Parallelizing MAP Inference

The key observation to enable distribution is that the acceptance probability computation for a jump only examines a few factors that are not common to the previous and next configurations (Eq 1). If jumps are proposed such that the factors used to evaluate them are mutually exclusive, then these jumps can be proposed and evaluated simultaneously. Using this insight, we distribute variables amongst multiple machines, and propose only those jumps that can be evaluated using factors present on a single machine2 . To enable exploration of the complete configuration space, rounds of sampling are interleaved by redistribution stages, where the variables are randomly redistributed amongst the workers. We use the Map-Reduce [11] framework as the underlying parallelization architecture, where in the map stage each worker performs inference in parallel on its variables, and the reduce stage redistributes the variables amongst the workers. This approach to distribution is similar to inference with all variables on a single machine, but is faster since it exploits independencies. By restricting the jumps as described above, the acceptance 2 Note that this restriction does not require that all the neighbors of a variable v for the ground graph be on the same machine as v; it only requires that the neighbors of v whose factor potentials are affected for a specific change to v be present on the same machine.

2

probability calculation is exact and the same as it is on a single machine. Partitioning the variables and proposing local jumps are restrictions to the single-machine proposal distribution, however redistribution stages ensure the equivalent Markov chains are still irreducible. Calculating the forward-backward ratio is difficult and is required when estimating probabilities [13, 14]; however we set it to 1. To attain good mixing between the parallel MCMC chains, we use a random redistribution step. This can result in slow convergence since unrelated variables may be assigned to the same machine. Since the MAP inference does not rely on good mixing amongst the parallel chains, customized redistribution methods that utilize domain knowledge can be employed to speed-up convergence. Futhermore, redistribution can also be encoded as additional latent variables in the model, an example of which will be described in Section 3.2.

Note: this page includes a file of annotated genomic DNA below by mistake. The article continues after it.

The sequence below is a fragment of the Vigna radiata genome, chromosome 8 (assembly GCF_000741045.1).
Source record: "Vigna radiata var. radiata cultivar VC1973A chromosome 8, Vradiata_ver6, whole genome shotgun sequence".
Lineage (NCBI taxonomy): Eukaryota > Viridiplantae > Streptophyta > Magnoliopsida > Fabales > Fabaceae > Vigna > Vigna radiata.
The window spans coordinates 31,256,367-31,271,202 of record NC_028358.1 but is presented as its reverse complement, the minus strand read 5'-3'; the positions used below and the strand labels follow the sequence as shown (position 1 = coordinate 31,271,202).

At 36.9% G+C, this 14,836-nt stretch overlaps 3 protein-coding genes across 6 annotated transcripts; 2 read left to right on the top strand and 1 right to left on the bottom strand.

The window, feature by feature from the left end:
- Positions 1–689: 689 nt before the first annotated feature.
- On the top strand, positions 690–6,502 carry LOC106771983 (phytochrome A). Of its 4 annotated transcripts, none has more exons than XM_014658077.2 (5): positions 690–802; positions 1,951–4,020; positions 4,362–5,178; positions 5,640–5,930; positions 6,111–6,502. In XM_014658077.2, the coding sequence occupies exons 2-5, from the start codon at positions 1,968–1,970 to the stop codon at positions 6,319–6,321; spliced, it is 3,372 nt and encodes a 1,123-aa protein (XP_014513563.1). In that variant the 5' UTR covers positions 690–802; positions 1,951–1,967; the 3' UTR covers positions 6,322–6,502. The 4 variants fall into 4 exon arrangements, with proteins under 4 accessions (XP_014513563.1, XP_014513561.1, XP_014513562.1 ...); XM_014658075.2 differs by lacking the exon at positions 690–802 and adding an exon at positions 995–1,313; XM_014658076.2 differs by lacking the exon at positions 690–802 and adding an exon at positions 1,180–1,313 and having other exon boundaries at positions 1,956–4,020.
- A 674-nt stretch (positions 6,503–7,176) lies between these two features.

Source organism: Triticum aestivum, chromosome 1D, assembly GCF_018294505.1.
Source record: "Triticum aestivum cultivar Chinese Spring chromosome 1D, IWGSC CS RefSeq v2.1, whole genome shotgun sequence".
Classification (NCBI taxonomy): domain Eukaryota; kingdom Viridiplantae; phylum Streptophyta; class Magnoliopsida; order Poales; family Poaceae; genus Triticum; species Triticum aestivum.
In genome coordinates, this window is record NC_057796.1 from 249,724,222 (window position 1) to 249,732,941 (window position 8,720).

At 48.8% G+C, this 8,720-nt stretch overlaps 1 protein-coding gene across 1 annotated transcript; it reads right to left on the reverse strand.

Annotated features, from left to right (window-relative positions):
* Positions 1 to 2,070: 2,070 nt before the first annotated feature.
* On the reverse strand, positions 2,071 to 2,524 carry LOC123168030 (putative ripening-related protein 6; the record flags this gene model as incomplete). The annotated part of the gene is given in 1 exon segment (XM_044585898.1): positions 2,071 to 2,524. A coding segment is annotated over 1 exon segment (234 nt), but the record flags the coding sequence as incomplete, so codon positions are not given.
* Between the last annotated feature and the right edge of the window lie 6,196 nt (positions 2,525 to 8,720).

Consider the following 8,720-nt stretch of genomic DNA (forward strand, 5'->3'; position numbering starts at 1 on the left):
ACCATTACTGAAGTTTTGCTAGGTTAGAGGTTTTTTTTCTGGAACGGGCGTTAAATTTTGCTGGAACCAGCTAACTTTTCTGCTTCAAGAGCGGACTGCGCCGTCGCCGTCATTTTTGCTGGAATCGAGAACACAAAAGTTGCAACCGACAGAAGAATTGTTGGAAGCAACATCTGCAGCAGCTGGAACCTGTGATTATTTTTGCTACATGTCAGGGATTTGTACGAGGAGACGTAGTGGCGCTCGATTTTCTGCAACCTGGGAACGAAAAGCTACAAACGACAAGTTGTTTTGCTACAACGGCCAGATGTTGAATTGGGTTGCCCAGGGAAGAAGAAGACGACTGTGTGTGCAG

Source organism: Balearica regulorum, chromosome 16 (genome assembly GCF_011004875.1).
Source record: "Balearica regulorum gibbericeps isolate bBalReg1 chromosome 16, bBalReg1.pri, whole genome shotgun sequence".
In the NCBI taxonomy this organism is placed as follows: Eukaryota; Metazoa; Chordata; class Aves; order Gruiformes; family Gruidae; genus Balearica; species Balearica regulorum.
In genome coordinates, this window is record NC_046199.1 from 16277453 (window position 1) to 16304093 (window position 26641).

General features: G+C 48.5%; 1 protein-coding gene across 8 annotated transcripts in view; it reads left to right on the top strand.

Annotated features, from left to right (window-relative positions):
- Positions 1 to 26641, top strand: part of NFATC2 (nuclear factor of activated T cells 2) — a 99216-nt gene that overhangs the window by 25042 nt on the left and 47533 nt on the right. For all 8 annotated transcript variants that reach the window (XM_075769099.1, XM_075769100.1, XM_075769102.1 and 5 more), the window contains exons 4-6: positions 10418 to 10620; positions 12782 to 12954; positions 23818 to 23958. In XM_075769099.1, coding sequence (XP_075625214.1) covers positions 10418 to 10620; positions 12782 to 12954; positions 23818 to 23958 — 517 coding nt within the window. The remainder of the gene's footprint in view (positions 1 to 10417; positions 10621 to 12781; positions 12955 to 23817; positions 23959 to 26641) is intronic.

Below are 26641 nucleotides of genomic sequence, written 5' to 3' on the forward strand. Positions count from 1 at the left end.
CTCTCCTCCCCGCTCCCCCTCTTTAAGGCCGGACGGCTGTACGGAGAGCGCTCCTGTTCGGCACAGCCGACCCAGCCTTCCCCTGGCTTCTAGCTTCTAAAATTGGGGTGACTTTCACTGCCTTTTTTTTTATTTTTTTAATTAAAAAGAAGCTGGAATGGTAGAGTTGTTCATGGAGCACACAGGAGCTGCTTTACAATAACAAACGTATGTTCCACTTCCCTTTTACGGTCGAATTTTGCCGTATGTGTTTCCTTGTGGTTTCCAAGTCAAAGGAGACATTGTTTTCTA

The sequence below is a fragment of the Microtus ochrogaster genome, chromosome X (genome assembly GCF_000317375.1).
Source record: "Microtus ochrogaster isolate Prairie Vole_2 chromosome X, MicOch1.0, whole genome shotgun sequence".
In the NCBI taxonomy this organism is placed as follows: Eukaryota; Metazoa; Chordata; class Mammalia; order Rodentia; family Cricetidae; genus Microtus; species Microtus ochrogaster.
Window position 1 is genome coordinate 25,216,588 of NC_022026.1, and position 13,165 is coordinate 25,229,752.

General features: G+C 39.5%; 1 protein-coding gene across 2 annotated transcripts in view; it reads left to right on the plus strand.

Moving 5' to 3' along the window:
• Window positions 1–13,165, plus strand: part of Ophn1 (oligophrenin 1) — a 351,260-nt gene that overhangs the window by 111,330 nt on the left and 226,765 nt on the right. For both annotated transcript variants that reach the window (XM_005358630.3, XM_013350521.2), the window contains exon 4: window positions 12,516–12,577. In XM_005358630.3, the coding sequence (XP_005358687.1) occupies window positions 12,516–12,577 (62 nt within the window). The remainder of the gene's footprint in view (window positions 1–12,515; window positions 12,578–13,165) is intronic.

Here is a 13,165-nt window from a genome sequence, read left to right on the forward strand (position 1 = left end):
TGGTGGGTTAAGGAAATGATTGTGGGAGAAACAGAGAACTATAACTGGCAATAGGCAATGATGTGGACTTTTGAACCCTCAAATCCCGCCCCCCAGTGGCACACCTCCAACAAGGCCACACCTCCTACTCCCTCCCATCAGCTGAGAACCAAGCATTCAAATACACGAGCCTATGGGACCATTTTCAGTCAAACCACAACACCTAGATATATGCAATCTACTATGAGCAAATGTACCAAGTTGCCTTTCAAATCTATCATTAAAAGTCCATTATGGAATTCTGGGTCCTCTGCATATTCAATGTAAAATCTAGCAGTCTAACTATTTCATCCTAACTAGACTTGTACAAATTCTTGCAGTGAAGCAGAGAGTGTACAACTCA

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Cross-document Coreference

For evaluation on a real-world task, we consider the problem of cross-document coreference resolution. This involves partitioning noun phrase mentions in a collection of documents into clusters such that mentions within each cluster refer to the same underlying entity. Cross-doc coreference is used in many downstream information extraction applications [18, 19]. Within-document coreference resolution is a closely related problem where the goal is to resolve noun phrases (and referring expressions) within a document [20] and is not the focus of our work here. Previous approaches to cross-document coreference have used clustering with a context-similarity based distance function[21, 22, 23, 24, 25]. These approaches are greedy and differ in the choice of the distance function and the clustering algorithm used. Rao et al. [26] have proposed an online deterministic method that uses a stream of input mentions and assigns them to entities incrementally. Daum´e III and Marcu [27] proposed a generative approach to supervised clustering. Representing the problem as an undirected graphical model provides a combination of advantages not available in other approaches. First, most of the methods do not scale to the millions of mentions that are present in real-world applications. Approaches that use clustering are limited to using pairwise distance functions for which additional supervision and features are difficult to incorporate. Also, many of the approaches are greedy and do not revisit earlier decisions. We address these problems by applying our method of distributed inference to a graphical model, whose parameters can be learned using supervised or semi-supervised techniques. However, in this work we only address the problem of MAP inference, and leave learning for future work.

3.1

Pairwise Model

~ ) and entities (E) ~ as random Our model for cross-document coreference contains mentions (M variables, where each mention variable can take an entity as its value, and each entity takes a set of mentions as its value. Each mention also has a set of features associated with the ob~ served text mention. of a configuration X The probability X (partitioning) E = ~e is defined by p(~e) ∝ exp ψa (mi , mj ) − ψr (mi , mj ) , where ψa represent affinity between mi ∼mj

mi mj

mentions that are coreferent according to ~e, while ψr represents repulsion between mentions that are not coreferent. Thus different factors are instantiated for different configurations. We use cosine similarity of mention context pairs (φij ) as the factor potentials such that ψa (mi , mj ) = φij − b and ψr (mi , mj ) = φij − b, where b is a bias factor. For MAP inference on a single machine, we start with the initial configuration of all singleton entities. The proposal function moves a random mention to a random entity. To score the proposal, only the factors that neighbor mentions in the previous and current entity need to be scored. In the distributed inference case, we can exploit this to ensure that entities are not divided across machines, and the proposals move mentions between entities on the same machine. 3